28 July 2005


Banff & Buchan MSP Stewart Stevenson has shown concern for the Waste Incineration Directive which is due to be implemented throughout the European Union on 28 December 2005. The directive would introduce minimum technical requirements and stringent operating conditions on the disposal of waste through incineration and co-incineration.

Mr Stevenson highlighted the case of tallow, rendered fat, which when burned can be used as a clean and efficient biofuel. Under the Animal By-products Regulation which is currently in force, the tallow is burned in steam raising boilers. Tallow is classified as carbon neutral and is therefore more environmentally friendly than other high carbon-emitting fuels such as heavy fuel oil.

All of these concerns have been voiced by NFU Scotland and the Scottish Association of Meat Wholesalers.

Commenting on the proposals in the Directive and their implications, Mr Stevenson said:

“Unfortunately, under the new proposals, new operating conditions will be introduced for the disposal procedure. This would require those in the rendering industry to install expensive new equipment to monitor the disposal of the tallow. Instead of doing this, many in the industry are likely to revert to burning heavy fuel oil, which burns with a larger proportion of CO2 emissions. The average increase in costs is estimated at £25/tonne.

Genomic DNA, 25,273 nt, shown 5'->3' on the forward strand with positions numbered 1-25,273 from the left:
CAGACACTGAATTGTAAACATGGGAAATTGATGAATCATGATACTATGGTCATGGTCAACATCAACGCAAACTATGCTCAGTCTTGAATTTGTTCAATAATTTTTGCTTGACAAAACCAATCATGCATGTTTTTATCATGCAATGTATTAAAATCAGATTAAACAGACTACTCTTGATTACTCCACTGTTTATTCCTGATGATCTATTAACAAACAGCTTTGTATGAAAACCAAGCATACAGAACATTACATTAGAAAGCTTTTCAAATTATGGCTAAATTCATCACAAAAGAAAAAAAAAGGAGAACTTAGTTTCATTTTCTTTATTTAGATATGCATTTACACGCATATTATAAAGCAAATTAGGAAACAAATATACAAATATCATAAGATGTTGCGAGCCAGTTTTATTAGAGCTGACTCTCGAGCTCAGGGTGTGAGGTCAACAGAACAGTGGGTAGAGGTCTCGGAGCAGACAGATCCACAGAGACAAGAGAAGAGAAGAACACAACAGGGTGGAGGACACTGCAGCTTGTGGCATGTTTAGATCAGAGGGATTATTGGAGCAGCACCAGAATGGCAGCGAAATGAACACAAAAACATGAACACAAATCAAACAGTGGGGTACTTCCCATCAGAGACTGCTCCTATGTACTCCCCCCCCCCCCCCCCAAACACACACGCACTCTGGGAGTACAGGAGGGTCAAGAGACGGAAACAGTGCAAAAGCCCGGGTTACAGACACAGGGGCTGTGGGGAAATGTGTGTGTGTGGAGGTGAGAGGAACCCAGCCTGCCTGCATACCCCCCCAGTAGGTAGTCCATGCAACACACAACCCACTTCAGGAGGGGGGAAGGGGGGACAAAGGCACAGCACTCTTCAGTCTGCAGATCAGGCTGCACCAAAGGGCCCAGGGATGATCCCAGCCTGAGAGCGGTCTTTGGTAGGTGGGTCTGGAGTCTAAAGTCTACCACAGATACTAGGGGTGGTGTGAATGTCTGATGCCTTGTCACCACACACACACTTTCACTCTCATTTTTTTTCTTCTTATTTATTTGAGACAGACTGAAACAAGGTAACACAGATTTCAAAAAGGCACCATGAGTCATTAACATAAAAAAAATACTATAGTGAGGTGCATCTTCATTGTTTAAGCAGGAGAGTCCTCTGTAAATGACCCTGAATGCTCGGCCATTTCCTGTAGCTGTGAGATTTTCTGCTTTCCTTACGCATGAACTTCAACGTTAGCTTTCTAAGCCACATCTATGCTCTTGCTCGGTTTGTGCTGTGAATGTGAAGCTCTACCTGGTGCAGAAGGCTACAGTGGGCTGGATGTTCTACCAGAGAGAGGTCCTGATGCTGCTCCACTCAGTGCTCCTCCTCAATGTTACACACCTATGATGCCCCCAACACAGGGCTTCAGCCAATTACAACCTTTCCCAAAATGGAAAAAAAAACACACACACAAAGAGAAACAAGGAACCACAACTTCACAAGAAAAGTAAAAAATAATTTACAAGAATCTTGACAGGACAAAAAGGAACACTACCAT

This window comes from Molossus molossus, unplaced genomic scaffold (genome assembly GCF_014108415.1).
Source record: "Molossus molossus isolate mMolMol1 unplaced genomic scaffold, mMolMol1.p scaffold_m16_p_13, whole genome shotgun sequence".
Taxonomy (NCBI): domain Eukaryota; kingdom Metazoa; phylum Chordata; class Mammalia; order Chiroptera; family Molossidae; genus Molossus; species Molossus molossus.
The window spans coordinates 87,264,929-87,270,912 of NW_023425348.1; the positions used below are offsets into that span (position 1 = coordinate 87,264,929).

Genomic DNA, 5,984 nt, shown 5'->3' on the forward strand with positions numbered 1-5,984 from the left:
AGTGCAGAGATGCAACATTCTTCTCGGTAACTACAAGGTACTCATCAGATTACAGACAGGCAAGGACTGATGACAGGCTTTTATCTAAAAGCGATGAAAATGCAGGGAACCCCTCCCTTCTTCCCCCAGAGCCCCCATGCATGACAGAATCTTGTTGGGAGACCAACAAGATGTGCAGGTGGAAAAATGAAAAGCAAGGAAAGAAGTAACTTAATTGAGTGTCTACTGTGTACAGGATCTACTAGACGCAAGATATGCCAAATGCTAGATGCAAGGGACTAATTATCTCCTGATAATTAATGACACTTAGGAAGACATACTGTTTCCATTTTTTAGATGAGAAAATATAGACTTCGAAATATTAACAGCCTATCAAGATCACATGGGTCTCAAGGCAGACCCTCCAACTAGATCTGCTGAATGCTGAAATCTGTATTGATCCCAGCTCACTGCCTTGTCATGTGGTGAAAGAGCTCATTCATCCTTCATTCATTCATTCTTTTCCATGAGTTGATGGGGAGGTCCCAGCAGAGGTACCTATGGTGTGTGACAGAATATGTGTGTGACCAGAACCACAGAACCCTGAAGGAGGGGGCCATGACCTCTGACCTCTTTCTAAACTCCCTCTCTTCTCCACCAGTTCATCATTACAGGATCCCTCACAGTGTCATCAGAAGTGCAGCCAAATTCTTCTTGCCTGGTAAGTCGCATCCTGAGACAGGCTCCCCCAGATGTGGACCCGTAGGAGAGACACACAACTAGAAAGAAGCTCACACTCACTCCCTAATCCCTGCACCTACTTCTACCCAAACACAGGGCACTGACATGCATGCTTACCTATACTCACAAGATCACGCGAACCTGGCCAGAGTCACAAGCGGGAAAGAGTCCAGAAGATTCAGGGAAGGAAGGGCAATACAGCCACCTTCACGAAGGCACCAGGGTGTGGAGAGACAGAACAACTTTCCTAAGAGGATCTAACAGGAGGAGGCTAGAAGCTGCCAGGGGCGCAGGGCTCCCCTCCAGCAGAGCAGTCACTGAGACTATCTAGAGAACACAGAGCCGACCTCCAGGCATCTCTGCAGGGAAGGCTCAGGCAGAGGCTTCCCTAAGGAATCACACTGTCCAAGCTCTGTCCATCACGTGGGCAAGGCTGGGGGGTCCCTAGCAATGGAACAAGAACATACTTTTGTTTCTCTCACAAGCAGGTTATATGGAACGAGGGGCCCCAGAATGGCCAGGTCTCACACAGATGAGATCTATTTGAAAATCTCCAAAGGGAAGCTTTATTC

“In the short term, we would hope that tallow would be made exempt from the proposed Directive. If we want to solve the problem permanently, however, a suitable strategy would be to reclassify tallow as a product rather than waste.

“I have therefore written to the Scottish Executive regarding the implementation of the directive and have urged them to make representations to the European institutions.”

Speaking in Peterhead, SNP MEP Alyn Smith said:

“It is concerning to hear that yet again it seems one side of the European Commission does not know what the other side has been doing.

“Hopefully we will be able to raise this issue with the folks in Brussels in time to stop these unforeseen consequences occurring.

“Scotland could do so well out of renewable energy and that debate is not just about the well known sources like windfarms. The energy mix in Scotland would make other countries green with envy, we'll be making sure that this directive does not trip us up.”

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